Last year an abandoned patterdale terrier, was found in the Carnwath/Carluke area, with injuries consistent with badger baiting. Such was their severity that the dog had to be put down by vets. An investigation by the Scottish SPCA’s elite undercover Special Investigation Unit led them to Conran Connor, 21 of Wishaw. An undercover inspector said “Our investigation led to the home of Connor and with a warrant, we discovered evidence to suggest he was engaging in animal fighting. We recovered proof that Connor had held conversations specific to purchasing dogs for, and discussing, animal fighting. Other items recovered from the house included numerous magazines and books relating specifically to hunting and fighting dogs with wild animals, hunting clothes, devices used to lure foxes called fox callers, a torch identical to one found during the excavation of a badger sett and knives, many of which were subsequently found to have badger blood and DNA. We were able to gather the DNA evidence thanks to Science and Advice for Scottish Agriculture (SASA). Multiple items found matched those in Connor’s possession of him posing with dead wild animals and his three dogs. Other images confirmed his presence at badger baiting sites and showed his own dogs at the entrance to a badger sett. There were also men digging into the ground at night in woodland. This is an activity carried out as part of the badger baiting process. Other pictures include a dog with injuries consistent with badger fighting.”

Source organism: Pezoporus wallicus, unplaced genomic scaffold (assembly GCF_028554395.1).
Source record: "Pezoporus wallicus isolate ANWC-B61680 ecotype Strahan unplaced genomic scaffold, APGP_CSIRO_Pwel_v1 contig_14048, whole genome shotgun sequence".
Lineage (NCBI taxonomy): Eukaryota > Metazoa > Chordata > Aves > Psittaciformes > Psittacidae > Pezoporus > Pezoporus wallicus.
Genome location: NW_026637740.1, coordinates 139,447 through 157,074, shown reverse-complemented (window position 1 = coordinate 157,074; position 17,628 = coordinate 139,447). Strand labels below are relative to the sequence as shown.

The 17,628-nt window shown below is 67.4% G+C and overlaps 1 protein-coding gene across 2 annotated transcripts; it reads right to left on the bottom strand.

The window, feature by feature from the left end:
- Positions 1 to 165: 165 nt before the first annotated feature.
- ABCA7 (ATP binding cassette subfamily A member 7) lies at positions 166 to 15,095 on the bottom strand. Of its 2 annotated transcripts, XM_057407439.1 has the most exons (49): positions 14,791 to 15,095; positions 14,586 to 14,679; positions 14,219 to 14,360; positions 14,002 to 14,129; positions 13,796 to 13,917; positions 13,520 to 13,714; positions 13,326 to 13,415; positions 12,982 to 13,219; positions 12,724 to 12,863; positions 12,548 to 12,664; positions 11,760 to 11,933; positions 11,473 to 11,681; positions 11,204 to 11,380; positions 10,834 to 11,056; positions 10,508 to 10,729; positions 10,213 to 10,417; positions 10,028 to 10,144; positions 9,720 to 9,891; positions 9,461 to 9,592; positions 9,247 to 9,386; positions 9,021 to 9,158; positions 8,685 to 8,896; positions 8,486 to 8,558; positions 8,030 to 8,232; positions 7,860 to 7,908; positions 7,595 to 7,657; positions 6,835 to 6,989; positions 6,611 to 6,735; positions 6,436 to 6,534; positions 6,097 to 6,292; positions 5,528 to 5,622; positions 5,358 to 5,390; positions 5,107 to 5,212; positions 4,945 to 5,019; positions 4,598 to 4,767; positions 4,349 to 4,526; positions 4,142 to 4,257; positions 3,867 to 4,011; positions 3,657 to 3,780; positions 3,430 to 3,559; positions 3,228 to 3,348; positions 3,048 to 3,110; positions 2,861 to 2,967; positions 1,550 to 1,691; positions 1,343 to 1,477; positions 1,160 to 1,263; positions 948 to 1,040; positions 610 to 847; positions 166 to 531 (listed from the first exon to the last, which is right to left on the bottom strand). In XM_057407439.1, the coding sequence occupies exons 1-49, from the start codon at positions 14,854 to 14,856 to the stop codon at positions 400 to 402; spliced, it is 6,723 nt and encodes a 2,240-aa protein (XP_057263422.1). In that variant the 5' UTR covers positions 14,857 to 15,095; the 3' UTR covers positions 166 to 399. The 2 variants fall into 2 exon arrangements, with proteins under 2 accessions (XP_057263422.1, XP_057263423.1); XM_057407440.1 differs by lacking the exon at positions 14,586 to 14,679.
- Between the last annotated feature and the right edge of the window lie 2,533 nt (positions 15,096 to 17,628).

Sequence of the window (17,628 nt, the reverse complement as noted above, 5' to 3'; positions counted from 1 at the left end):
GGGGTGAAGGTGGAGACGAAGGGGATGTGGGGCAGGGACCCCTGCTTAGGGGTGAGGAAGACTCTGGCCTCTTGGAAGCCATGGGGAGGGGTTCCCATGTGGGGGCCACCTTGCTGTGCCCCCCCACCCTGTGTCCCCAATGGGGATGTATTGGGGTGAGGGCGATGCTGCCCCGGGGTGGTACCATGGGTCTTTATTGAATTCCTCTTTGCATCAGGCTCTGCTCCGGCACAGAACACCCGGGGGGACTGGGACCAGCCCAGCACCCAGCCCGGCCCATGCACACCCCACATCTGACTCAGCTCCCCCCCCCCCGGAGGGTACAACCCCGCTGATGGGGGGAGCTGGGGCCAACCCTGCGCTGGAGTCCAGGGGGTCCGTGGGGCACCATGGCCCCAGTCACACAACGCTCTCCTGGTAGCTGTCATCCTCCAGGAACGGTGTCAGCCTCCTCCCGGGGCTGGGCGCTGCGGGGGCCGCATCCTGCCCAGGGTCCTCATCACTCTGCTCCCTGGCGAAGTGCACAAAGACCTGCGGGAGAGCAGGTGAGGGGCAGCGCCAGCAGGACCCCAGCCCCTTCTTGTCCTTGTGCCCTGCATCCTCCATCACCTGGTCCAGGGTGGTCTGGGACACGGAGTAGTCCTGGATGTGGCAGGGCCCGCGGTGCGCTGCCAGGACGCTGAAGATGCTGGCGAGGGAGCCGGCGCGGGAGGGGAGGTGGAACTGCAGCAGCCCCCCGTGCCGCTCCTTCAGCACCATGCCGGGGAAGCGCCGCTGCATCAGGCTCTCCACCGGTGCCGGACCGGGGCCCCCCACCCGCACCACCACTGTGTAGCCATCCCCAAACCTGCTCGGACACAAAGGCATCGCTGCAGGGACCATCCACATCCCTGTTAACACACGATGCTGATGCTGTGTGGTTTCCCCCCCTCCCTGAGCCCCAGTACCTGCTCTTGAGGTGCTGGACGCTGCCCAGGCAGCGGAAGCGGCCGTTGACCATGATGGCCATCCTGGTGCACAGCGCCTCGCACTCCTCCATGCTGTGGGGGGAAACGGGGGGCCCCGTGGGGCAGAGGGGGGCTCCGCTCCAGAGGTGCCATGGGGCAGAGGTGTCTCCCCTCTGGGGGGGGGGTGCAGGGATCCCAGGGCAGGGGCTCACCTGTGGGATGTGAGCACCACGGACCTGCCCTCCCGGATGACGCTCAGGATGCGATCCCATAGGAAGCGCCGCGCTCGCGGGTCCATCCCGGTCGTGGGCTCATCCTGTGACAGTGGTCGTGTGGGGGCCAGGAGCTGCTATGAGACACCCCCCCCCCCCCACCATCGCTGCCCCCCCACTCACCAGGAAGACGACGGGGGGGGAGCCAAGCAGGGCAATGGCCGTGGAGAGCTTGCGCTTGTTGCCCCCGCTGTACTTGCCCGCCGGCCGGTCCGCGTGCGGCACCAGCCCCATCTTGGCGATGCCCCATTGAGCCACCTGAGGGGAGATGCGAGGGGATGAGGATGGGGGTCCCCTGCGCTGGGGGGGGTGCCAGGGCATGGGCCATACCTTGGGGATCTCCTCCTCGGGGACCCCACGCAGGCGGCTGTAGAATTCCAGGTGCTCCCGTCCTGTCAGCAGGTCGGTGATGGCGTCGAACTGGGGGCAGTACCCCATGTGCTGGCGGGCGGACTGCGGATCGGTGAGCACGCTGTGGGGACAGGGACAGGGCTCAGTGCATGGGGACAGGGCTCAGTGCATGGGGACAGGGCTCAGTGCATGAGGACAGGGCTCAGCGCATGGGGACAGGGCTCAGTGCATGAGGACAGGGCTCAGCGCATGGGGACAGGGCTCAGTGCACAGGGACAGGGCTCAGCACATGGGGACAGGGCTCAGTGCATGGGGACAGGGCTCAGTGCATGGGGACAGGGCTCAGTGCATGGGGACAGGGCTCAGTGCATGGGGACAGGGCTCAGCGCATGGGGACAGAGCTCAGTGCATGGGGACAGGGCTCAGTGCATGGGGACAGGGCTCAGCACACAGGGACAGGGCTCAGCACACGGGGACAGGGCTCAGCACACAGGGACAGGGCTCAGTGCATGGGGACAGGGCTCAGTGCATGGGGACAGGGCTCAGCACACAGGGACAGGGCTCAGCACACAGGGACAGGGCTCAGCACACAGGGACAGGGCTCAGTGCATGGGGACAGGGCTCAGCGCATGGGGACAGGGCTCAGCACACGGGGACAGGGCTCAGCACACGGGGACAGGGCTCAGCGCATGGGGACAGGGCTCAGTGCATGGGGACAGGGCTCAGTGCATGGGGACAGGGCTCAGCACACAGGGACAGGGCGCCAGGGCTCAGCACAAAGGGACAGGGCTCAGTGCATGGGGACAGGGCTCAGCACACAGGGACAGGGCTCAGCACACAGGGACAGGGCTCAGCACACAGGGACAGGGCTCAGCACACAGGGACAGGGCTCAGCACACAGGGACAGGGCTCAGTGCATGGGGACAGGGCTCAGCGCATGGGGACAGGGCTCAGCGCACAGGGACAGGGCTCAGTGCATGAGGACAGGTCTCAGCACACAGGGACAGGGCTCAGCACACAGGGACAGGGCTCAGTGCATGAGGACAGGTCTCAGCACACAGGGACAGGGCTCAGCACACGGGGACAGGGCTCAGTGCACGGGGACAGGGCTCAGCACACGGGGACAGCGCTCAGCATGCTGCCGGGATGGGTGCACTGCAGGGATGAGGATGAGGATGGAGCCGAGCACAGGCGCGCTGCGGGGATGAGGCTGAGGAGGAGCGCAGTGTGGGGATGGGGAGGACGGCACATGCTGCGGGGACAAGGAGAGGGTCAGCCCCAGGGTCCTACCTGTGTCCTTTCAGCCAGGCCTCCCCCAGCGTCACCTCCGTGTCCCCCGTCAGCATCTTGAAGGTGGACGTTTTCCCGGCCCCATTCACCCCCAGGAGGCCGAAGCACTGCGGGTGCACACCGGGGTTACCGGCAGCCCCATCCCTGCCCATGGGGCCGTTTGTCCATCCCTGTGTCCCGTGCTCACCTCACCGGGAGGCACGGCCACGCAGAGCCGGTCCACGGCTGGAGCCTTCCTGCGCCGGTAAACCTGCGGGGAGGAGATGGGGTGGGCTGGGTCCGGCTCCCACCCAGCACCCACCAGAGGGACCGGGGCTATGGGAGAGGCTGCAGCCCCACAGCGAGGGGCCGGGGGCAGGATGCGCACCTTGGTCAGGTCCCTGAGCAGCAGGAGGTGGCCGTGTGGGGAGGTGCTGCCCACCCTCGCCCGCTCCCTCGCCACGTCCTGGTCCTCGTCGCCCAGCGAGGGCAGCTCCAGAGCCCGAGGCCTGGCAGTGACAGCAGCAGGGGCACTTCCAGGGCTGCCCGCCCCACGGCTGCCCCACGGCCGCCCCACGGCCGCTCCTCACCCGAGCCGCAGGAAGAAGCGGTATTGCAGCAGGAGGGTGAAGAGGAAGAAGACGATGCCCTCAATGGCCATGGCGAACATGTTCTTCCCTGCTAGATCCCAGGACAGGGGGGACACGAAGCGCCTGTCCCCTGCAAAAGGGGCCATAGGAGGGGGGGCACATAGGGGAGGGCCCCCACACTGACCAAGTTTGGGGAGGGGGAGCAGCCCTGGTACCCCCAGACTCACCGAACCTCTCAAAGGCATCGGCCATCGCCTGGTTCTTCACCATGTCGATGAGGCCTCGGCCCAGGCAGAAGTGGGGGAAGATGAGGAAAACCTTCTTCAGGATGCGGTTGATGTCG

Such was the level of evidence gathered by the SSPCA investigators that Connor was left with little alternative but to plead guilty when he appeared in court in January this year. Sentence was deferred for reports and when he appeared again he was jailed for 21 weeks and banned from owning and being in control of an animal for 15 years.
This case shows once again the vile, depraved behaviour of those who set dogs to fight and kill badgers and other wild mammals. It also shows the extremely effective intelligence gathering and investigatory skills of the Scottish SPCA’s undercover unit. Congratulations and thanks to them.